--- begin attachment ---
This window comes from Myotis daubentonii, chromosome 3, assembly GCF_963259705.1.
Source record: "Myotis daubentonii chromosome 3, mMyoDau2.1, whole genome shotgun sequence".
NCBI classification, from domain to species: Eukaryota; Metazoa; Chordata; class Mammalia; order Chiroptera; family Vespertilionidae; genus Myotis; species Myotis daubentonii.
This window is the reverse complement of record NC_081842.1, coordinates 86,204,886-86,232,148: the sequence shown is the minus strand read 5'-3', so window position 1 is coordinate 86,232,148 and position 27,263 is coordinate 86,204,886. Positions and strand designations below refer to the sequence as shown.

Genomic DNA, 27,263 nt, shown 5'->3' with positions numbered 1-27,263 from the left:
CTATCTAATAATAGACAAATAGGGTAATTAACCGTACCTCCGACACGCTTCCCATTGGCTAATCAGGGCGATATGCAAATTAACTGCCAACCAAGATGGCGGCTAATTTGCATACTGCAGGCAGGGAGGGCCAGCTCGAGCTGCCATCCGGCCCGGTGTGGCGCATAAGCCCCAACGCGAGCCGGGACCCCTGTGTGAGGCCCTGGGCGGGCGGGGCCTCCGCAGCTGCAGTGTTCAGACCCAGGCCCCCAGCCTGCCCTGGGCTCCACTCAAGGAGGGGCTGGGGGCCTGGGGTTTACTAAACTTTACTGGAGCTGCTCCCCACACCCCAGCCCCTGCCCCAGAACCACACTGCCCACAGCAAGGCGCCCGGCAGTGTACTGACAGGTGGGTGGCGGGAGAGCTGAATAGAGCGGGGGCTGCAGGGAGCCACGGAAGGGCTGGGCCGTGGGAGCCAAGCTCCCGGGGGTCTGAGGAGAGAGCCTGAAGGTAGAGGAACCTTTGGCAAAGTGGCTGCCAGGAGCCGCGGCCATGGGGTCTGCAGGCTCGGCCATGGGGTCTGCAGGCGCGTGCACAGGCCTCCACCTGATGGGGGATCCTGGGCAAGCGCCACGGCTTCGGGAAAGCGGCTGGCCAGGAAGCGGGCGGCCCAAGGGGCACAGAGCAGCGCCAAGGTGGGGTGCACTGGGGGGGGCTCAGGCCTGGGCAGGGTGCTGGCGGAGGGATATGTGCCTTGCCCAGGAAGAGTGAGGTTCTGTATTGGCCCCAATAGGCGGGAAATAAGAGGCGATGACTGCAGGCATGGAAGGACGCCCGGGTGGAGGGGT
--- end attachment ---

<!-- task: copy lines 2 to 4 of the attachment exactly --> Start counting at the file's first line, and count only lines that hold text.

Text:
Source record: "Myotis daubentonii chromosome 3, mMyoDau2.1, whole genome shotgun sequence".
NCBI classification, from domain to species: Eukaryota; Metazoa; Chordata; class Mammalia; order Chiroptera; family Vespertilionidae; genus Myotis; species Myotis daubentonii.
This window is the reverse complement of record NC_081842.1, coordinates 86,204,886-86,232,148: the sequence shown is the minus strand read 5'-3', so window position 1 is coordinate 86,232,148 and position 27,263 is coordinate 86,204,886. Positions and strand designations below refer to the sequence as shown.